Given North Korea’s pragmatism in this regard, a reframing is necessary, and COVID-19 points in the right direction. The current pandemic is a potent reminder that trans-border problems require collective, cooperative action. Regional environmental problems, and the effects of climate change more generally, represent an even larger challenge. In the spirit of Dalton’s reframing, it’s critical to view challenges such as the pandemic and climate change not simply as narrow environmental or health challenges but as security problems under the heading of “human security.” Establishing a Northeast Asia multilateral framework for addressing these issues under such a rubric would bring countries to the table to discuss actionable problems in a technical fashion. It would also, necessarily, involve non-political experts and NGO advocacy groups. And it could provide the immediate benefits— such as scientific cooperation and resource-sharing—that North Korea looks for in international initiatives. Reducing the risk of pandemic infections in North Korea and maintaining the country’s low rate of carbon emissions would also represent significant benefits for the region as a whole.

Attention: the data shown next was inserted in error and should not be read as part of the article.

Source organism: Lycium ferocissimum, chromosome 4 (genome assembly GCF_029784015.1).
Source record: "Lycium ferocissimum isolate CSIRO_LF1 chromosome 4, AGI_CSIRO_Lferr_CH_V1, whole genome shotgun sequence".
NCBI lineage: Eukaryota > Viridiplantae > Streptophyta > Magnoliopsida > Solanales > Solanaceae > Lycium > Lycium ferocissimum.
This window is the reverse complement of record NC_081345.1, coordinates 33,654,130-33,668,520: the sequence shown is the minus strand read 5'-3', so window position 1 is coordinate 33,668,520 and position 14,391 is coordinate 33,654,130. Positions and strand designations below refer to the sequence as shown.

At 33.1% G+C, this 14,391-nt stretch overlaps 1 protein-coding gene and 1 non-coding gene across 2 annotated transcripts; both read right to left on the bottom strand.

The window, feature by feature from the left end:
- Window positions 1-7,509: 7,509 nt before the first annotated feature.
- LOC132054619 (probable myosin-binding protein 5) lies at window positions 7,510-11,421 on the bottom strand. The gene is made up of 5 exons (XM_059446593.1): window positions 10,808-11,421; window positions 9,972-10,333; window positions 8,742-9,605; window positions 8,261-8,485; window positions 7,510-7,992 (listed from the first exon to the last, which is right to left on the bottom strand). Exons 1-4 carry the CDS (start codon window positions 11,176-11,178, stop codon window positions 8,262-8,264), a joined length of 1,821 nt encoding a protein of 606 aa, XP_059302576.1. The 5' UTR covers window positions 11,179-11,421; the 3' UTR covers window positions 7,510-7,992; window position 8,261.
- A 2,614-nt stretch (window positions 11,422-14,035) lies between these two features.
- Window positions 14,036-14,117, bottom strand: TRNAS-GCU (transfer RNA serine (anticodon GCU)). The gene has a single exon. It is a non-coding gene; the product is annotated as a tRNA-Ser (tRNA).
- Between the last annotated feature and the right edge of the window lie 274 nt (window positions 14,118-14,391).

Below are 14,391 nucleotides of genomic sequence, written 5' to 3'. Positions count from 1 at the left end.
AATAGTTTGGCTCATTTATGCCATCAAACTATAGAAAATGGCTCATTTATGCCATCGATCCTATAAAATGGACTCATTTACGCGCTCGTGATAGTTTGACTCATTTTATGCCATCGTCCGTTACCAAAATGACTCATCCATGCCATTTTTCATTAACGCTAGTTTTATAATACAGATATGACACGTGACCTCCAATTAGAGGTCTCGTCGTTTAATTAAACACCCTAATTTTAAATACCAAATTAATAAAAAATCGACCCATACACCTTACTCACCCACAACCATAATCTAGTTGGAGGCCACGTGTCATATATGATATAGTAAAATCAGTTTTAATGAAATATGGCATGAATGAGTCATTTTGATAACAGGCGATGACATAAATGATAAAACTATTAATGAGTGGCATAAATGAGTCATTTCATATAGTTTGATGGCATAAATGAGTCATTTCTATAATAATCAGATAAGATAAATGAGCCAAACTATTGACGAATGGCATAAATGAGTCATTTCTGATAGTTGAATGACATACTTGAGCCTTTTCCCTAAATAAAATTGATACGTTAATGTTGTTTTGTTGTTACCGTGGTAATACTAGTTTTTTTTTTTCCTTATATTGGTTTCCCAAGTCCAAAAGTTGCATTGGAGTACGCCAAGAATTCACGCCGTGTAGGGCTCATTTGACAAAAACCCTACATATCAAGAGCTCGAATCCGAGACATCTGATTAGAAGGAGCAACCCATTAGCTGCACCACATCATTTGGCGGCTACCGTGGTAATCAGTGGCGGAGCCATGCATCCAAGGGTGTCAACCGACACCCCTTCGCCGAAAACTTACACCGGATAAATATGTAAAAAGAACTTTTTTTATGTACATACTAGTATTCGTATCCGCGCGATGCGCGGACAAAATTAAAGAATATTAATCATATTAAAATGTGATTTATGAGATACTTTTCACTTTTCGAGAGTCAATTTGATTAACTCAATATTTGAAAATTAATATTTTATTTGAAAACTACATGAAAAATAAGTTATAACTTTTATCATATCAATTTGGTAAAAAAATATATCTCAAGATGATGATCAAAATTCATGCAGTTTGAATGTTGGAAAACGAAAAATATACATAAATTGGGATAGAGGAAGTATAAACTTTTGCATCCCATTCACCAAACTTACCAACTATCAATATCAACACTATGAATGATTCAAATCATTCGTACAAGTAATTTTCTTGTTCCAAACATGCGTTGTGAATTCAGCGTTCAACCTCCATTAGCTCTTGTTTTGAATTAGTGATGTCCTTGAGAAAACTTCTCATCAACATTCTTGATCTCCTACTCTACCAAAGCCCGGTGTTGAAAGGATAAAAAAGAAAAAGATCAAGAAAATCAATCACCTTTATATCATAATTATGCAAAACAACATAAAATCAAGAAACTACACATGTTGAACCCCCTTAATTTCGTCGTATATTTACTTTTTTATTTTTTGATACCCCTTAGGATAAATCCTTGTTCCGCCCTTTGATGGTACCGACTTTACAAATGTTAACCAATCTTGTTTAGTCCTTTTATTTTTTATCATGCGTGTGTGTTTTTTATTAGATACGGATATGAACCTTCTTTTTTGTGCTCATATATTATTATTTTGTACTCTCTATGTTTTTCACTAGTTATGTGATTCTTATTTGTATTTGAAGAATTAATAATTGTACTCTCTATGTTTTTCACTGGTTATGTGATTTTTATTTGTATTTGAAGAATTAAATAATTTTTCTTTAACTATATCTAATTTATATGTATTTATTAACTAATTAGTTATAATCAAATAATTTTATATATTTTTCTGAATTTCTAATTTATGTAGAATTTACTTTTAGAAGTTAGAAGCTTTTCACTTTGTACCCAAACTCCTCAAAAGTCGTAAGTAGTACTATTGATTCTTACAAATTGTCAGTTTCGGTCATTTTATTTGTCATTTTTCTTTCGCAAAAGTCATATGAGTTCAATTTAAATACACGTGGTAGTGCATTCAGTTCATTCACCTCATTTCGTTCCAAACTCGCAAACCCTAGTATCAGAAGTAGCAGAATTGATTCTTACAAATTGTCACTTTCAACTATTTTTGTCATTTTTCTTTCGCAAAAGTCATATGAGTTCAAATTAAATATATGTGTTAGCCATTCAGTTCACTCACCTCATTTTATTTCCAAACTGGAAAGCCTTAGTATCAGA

Once mechanisms and institutions of concrete cooperation have been established and once a measure of trust has been created, such a “human security” reframing could ultimately incorporate parallel discussions of more traditional security questions, including nuclear weapons, at which point Dalton’s recommendations would kick in. In this way, the mutually-agreed-upon endpoint of a nuclear-weapon-free zone can be approached not directly but in a sideways manner.